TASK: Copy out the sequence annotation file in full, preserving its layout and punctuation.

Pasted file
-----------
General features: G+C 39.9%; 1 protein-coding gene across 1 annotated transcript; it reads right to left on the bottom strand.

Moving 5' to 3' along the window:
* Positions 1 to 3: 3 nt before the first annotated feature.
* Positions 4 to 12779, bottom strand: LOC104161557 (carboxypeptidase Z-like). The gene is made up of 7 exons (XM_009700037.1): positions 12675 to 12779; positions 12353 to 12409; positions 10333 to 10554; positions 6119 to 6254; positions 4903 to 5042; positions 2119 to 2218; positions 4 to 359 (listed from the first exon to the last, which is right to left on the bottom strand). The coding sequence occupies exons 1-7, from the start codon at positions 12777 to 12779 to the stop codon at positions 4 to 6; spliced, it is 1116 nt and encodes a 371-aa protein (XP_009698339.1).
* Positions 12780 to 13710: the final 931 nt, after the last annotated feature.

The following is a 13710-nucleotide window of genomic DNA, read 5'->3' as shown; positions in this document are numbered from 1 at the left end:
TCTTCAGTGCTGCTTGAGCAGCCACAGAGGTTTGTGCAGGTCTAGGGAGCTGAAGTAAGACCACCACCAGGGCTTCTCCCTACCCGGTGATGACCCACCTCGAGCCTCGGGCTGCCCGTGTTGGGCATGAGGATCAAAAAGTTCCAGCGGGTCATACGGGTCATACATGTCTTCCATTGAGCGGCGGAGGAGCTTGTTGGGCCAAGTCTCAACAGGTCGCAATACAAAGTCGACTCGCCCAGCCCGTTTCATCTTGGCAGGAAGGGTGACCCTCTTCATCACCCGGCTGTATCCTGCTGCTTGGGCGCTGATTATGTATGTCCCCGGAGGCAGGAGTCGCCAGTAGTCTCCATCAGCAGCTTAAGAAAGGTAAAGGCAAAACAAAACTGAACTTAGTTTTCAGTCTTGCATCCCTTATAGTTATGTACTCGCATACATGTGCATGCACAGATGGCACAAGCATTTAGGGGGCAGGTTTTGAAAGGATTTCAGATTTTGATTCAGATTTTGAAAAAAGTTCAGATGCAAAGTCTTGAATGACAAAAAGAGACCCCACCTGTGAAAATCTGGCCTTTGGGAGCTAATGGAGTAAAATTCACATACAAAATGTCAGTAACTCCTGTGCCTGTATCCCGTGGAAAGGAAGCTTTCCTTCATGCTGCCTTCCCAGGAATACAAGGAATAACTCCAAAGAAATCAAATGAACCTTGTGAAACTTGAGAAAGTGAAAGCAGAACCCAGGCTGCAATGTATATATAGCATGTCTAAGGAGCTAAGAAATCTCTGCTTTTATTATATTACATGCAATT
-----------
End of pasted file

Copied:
General features: G+C 39.9%; 1 protein-coding gene across 1 annotated transcript; it reads right to left on the bottom strand.

Moving 5' to 3' along the window:
* Positions 1 to 3: 3 nt before the first annotated feature.
* Positions 4 to 12779, bottom strand: LOC104161557 (carboxypeptidase Z-like). The gene is made up of 7 exons (XM_009700037.1): positions 12675 to 12779; positions 12353 to 12409; positions 10333 to 10554; positions 6119 to 6254; positions 4903 to 5042; positions 2119 to 2218; positions 4 to 359 (listed from the first exon to the last, which is right to left on the bottom strand). The coding sequence occupies exons 1-7, from the start codon at positions 12777 to 12779 to the stop codon at positions 4 to 6; spliced, it is 1116 nt and encodes a 371-aa protein (XP_009698339.1).
* Positions 12780 to 13710: the final 931 nt, after the last annotated feature.

The following is a 13710-nucleotide window of genomic DNA, read 5'->3' as shown; positions in this document are numbered from 1 at the left end:
TCTTCAGTGCTGCTTGAGCAGCCACAGAGGTTTGTGCAGGTCTAGGGAGCTGAAGTAAGACCACCACCAGGGCTTCTCCCTACCCGGTGATGACCCACCTCGAGCCTCGGGCTGCCCGTGTTGGGCATGAGGATCAAAAAGTTCCAGCGGGTCATACGGGTCATACATGTCTTCCATTGAGCGGCGGAGGAGCTTGTTGGGCCAAGTCTCAACAGGTCGCAATACAAAGTCGACTCGCCCAGCCCGTTTCATCTTGGCAGGAAGGGTGACCCTCTTCATCACCCGGCTGTATCCTGCTGCTTGGGCGCTGATTATGTATGTCCCCGGAGGCAGGAGTCGCCAGTAGTCTCCATCAGCAGCTTAAGAAAGGTAAAGGCAAAACAAAACTGAACTTAGTTTTCAGTCTTGCATCCCTTATAGTTATGTACTCGCATACATGTGCATGCACAGATGGCACAAGCATTTAGGGGGCAGGTTTTGAAAGGATTTCAGATTTTGATTCAGATTTTGAAAAAAGTTCAGATGCAAAGTCTTGAATGACAAAAAGAGACCCCACCTGTGAAAATCTGGCCTTTGGGAGCTAATGGAGTAAAATTCACATACAAAATGTCAGTAACTCCTGTGCCTGTATCCCGTGGAAAGGAAGCTTTCCTTCATGCTGCCTTCCCAGGAATACAAGGAATAACTCCAAAGAAATCAAATGAACCTTGTGAAACTTGAGAAAGTGAAAGCAGAACCCAGGCTGCAATGTATATATAGCATGTCTAAGGAGCTAAGAAATCTCTGCTTTTATTATATTACATGCAATT